Monks are generally perceived as having a special place within the Theravada world. They are leaders within society, and their speech, broadly construed, is effective, as demonstrated by recent events. The “Saffron Revolution” in Burma was triggered by monks asserting their right to express themselves on behalf of the nation; recent speeches by monks in both Burma and Sri Lanka are thought to have triggered Buddhist attacks on Muslims in both countries and in Thailand, and in 2014, the monk Buddha Issara set up a protest stage from which he preached twice a day in order to bring down the caretaker government of Yingluck Shinawatra. While it was not his speech alone, of course he was an important member of the coalition that ultimately precipitated a coup in May of that year. At the same time, within Thailand, the right to speak freely is not one that all monks share equally. Although as citizens the right of Thai monks to free speech has been constitutionally guaranteed (when there has been a constitution), as members of the Sangha they are often subject to greater constraint, in society as a whole and even in the wats in which they live. In this talk, Dr. Borchert considers the attitudes of monks with regard to the right to free speech and also speculates about the conditions that enable and constrain their ability to speak in post-Coup Thailand.
March 11, 2016 – Duncan McCargo
Professor of Political Science, University of Leeds and Visiting Professor of Political Science, Columbia University.
“(Un)Happy Stories from Thailand’s Constitutional Court.”
This presentation discusses some key cases brought before Thailand’s Constitutional Court following the 2006 military coup, borrowing its title from a memoir penned by former Court president Wasant Soypanit. It argues that behind the formal complaints levied by the petitioners lay accusations along the treason spectrum: that pro-Thaksin politicians were seeking to undermine the system of government and alter the status of the crown. The 2012 constitutional amendment case, which almost precipitated a major political crisis, will form the main focus of the discussion. Did the workings of the court illustrate a new politicization of the Thai judiciary? Or were these cases simply business as usual?
March 18, 2016 – Dr. Prajak Kongkirati
Lecturer, Faculty of Political Science and Head of the Southeast Asian Studies Center, Thammasat University, Thailand.
“Bullets and Ballots: Electoral Violence and Democracy in Thailand, 1997-2014.”
From 1997 to 2006, the 1997 Thai Constitution, its newly designed electoral system, the rise of a strong populist party led by Thaksin Shinawatra, and the 2006 coup transformed local political structures and power balances. Thaksin’s ambitious goal of monopolizing the political market raised the stakes of electoral competition, forcing provincial bosses to employ violent tactics to defeat their competitors. Consequently, the demand for and supply of electoral violence increased, as witnessed in the 2001 and 2005 elections. After the 2006 coup, political settings at the national and local levels underwent another major change. The royal-military intervention in the electoral process combined with growing ideological politics stifled and marginalized provincial bosses, thereby decreasing the demand for violence. As a result, incidents of violence during the 2007 and 2011 elections declined. The exercise of privatized violence by the provincial bosses was a remnant of the political and economic order established in the 1980s. This unsettling phenomenon will not entirely disappear until the patrimonial structure of the state is radically transformed and personalistic fighting over government spoils and rent-distribution are substantially reduced. However, the February 2, 2014 elections witnessed a significant change in the pattern of electoral violence in Thailand. It changed from targeted killings among the rival candidates to mob violence aimed at disrupting the electoral process and institutions. The protesters mobilized under the People’s Democratic Reform Committee (PDRC) and employed violent tactics to disrupt electoral voter registration, vote casting, and vote counting activities. The degree of violence was the highest in the country’s electoral history. The PDRC’s animosity towards the election marked an unprecedented development in the country’s prolonged political conflict.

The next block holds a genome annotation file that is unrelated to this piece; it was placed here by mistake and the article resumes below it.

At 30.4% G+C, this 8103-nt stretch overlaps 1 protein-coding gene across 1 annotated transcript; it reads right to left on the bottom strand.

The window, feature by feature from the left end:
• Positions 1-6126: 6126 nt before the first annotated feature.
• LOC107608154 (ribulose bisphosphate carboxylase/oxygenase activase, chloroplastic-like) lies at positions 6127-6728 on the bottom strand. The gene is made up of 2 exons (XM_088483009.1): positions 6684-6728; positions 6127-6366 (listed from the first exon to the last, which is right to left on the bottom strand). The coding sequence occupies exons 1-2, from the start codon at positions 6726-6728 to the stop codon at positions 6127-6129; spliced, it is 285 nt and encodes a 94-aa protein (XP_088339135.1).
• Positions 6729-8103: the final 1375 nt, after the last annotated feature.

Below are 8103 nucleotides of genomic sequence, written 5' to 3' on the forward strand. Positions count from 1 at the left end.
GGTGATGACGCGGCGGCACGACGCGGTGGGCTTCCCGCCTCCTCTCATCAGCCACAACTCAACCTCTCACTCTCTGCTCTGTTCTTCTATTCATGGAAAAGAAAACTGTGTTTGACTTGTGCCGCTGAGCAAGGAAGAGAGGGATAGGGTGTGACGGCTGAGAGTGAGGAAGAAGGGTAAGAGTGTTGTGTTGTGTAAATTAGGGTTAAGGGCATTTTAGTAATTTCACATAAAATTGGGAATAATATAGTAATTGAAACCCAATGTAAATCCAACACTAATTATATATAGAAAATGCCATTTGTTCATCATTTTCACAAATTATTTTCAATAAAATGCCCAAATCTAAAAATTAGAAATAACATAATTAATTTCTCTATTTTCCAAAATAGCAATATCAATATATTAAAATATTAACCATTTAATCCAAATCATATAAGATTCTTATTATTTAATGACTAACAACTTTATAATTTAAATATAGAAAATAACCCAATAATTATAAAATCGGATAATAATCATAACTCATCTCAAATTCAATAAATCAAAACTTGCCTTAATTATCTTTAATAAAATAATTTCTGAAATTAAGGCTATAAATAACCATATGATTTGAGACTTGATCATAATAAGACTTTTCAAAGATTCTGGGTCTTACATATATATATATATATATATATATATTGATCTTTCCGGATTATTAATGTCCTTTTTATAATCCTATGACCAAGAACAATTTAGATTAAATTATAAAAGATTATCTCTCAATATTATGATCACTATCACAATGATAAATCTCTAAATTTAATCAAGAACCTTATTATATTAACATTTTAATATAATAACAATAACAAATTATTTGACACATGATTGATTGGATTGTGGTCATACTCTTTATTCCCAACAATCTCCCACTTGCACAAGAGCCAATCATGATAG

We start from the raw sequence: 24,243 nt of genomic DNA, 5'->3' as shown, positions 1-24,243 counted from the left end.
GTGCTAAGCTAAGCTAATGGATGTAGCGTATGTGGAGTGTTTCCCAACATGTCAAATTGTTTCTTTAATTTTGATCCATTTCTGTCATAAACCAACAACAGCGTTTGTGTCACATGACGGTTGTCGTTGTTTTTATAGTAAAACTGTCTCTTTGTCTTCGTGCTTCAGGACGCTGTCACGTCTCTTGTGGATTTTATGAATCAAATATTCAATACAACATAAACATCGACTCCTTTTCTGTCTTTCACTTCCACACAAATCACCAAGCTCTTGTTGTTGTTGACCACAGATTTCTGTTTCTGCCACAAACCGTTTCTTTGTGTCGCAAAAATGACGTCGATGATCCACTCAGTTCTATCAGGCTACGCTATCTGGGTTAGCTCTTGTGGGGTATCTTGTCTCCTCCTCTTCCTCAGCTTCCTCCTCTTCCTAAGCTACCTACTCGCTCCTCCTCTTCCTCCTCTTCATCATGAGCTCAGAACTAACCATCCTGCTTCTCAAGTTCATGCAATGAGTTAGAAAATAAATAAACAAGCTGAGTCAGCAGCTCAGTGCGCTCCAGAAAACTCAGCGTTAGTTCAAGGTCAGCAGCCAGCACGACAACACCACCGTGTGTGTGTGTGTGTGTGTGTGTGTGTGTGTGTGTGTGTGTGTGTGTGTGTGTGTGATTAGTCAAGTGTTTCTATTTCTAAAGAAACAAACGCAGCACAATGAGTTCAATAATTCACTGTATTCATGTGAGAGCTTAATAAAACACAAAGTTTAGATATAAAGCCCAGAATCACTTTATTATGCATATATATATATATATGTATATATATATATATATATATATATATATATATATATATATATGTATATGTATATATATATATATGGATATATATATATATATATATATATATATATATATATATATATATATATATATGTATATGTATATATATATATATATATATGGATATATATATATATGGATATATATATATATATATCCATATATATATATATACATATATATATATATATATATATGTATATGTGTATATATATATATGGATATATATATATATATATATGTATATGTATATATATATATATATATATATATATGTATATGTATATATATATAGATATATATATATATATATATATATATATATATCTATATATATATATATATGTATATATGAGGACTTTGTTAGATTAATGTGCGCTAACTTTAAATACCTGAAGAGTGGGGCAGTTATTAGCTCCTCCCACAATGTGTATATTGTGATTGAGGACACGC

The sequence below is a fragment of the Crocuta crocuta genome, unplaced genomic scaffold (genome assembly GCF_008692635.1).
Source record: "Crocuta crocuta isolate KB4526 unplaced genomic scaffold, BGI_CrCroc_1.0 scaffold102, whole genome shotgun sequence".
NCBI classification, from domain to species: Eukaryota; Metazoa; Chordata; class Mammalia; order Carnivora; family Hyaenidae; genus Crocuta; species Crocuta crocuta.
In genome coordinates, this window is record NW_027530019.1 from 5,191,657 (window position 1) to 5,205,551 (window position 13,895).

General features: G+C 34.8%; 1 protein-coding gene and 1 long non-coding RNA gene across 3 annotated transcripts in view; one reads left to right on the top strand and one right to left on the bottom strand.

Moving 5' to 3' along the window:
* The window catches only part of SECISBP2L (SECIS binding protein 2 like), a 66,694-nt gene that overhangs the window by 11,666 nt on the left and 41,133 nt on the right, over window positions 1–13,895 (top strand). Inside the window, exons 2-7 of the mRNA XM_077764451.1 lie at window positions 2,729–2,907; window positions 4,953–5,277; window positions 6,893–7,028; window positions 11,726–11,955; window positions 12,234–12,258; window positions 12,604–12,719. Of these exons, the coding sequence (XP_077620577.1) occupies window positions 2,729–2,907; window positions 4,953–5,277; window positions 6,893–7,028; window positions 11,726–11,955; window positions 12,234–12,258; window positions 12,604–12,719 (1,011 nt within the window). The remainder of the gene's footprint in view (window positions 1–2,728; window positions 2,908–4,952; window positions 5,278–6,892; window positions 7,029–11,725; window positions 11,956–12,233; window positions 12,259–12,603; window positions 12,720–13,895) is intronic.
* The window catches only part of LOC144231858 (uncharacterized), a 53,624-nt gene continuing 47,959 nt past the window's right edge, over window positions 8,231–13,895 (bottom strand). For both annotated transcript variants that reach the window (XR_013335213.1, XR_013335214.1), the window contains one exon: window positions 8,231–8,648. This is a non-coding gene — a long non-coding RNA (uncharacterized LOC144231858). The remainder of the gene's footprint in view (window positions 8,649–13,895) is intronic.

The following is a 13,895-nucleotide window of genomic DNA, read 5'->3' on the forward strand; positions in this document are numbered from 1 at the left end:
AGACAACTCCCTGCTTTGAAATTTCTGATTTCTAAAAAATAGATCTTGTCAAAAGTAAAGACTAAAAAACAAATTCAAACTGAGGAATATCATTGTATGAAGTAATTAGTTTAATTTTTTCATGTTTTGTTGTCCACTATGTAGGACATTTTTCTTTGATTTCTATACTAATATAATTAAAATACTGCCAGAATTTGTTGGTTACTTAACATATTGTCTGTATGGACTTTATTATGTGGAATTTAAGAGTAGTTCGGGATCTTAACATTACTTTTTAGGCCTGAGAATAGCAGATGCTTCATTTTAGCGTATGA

April 8, 2016 – Yos Santasombat
Professor of Anthropology, Chiang Mai University.
“The Impact of China’s Rise on Southeast Asia.”